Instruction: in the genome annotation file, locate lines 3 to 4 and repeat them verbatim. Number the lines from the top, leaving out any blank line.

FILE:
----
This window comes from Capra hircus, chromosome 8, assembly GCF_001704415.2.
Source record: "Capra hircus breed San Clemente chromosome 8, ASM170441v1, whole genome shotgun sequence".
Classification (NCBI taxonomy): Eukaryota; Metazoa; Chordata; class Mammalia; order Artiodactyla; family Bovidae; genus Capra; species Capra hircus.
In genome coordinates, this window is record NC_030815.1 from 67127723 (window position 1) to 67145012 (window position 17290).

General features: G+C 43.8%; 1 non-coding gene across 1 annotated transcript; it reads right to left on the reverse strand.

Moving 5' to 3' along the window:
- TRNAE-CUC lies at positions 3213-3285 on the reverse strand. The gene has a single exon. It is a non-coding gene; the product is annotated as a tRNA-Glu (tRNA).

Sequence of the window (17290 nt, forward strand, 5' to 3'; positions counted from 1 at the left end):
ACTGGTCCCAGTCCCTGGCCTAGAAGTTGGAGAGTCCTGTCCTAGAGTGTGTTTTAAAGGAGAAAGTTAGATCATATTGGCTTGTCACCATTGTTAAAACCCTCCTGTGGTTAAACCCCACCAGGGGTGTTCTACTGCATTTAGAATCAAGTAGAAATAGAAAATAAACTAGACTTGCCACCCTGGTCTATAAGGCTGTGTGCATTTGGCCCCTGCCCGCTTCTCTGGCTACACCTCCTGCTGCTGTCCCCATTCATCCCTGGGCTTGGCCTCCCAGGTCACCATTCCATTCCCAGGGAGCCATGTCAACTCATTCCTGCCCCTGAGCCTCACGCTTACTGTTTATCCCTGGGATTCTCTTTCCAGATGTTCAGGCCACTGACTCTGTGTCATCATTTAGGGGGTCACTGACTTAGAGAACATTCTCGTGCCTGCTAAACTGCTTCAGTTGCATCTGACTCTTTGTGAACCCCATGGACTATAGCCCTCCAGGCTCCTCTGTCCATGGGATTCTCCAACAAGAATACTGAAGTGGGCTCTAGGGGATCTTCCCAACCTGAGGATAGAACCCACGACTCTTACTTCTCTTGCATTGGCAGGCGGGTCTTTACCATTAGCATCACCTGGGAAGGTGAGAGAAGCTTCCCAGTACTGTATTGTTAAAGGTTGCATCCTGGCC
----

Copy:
Classification (NCBI taxonomy): Eukaryota; Metazoa; Chordata; class Mammalia; order Artiodactyla; family Bovidae; genus Capra; species Capra hircus.
In genome coordinates, this window is record NC_030815.1 from 67127723 (window position 1) to 67145012 (window position 17290).